- Get Involved
- About Us
Train in mobile, social, video and data at Columbus, Ohio, NewsTrain on Oct. 21, 2017
Come to suburban Columbus, Ohio, to Dublin -- just 18 miles north of downtown -- for a full day of digital-journalism training on Saturday, Oct. 21, 2017.
Training Sessions Include:
Early-bird registration is just $75 and includes a full day of training, plus light breakfast and lunch. The early-bird rate ends Sept. 21, increasing to $85 on Sept. 22.
You Will Learn How To:
The blue and green tracks on the agenda allow for smaller class sizes. All attendees receive the same instruction, just at different times.
More on Your Trainers
Doug Caruso is an assistant metro editor at The Columbus Dispatch, overseeing coverage of education and local government. He has used data to tell stories since 1993, when he compared county budgets using Lotus 1-2-3. Among many other projects, in 2001, he built the first searchable database of campaign contributions to Columbus city officials, triggering reforms in how contributions are reported at City Hall. As an editor, Doug helps his reporters use databases, spreadsheets and mapping software to analyze data on their beats. @DougCaruso
Doug Haddix is the executive director of Investigative Reporters and Editors. He oversees training, conferences and services for more than 5,500 members worldwide, and for programs including the National Institute of Computer-Assisted Reporting (NICAR) and DocumentCloud. Previously, Haddix worked as an IRE training director, an assistant vice president at Ohio State University and director of the Kiplinger Program in Public Affairs Journalism. An IRE member since 1996, Haddix led investigations and computer-assisted reporting at for a decade. Before that, he worked as city editor of in Pennsylvania; city editor of in Danville, Illinois; and as a reporter for the (Ohio) and United Press International (Indianapolis). He earned a master’s degree in journalism from Indiana University. @DougHaddix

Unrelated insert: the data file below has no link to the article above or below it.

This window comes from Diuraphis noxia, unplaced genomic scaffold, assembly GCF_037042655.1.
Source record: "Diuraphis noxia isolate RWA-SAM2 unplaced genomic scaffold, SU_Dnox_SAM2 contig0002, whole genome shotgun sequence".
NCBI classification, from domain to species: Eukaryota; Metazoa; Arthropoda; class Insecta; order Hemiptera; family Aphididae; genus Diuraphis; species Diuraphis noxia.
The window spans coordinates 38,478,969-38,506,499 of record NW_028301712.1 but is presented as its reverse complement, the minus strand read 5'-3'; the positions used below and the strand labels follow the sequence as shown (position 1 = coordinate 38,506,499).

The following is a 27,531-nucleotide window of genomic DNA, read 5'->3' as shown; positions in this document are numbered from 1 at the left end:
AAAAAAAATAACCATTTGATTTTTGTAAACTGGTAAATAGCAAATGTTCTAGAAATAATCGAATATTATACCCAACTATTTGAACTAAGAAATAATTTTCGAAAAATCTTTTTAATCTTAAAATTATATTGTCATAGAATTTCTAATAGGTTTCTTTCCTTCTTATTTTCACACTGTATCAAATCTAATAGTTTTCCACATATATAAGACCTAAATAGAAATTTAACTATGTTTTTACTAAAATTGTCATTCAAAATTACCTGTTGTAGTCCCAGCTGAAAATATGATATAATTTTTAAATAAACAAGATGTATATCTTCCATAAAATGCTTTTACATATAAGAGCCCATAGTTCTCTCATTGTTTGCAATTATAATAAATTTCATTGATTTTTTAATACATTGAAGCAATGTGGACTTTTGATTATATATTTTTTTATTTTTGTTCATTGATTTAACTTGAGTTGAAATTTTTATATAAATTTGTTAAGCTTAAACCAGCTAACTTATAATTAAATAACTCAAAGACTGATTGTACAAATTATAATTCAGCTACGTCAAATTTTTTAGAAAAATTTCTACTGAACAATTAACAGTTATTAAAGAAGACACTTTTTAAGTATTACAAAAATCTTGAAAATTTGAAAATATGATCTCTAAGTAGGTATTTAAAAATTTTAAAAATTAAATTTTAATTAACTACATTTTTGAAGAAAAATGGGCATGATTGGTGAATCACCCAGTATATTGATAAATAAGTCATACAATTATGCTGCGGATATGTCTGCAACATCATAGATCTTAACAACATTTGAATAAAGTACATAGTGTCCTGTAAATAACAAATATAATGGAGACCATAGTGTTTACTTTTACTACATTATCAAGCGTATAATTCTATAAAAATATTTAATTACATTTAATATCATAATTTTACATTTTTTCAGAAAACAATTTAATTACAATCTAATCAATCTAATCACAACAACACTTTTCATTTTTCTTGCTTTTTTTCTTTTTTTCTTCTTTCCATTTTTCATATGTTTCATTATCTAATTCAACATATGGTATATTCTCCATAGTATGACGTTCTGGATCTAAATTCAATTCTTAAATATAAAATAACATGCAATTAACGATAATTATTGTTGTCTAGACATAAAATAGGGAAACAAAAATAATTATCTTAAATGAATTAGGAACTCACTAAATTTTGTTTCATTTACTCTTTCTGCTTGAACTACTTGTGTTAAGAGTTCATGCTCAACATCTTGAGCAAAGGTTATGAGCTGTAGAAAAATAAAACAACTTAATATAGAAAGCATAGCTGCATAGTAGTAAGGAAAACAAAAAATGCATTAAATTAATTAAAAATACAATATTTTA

Q. McElroy is the director of engagement and optimization for Cox Media Group in Atlanta. She works with a cross-functional team of “growth hackers” to identify optimization techniques, best practices and external relationships that grow digital audiences across all Cox’s brands and platforms. Previously, she was based in Dayton as senior director of digital strategy for Cox's 10 newspaper, radio and TV brands in Ohio. There, she helped grow digital visits to Cox's Ohio properties nearly 20 percent annually. Her career with Cox started at AJC.com in Atlanta, where she held several leadership roles. @QMcElroy
Starting in August 2017, on sabbatical from her job as assistant multimedia director at The Sacramento Bee, Sue Morrow will be a visiting professional at the E.W. Scripps School of Journalism at Ohio University. At the Bee, she edited the paper's Pulitzer Prize-winning (2007) and finalist (2013) entries in feature photography. She has also worked as a photo editor and manager at the San Jose Mercury News, Tampa Bay Times, Atlanta Journal-Constitution and Boston Globe. She has taught at Ohio University and lectured at The Poynter Institute, Atlanta Photojournalism Seminar and many National Press Photographer-related seminars. Since 1994, she has been a faculty and board member at The Kalish visual-storytelling workshop and served as its director from 2011-2013. As the Knight Fellow at Ohio University in 2010-11, she earned a master’s degree from the School of Visual Communication. During that time she produced the short documentary, “Born to Die,” about horse rescue. @SueLMorrow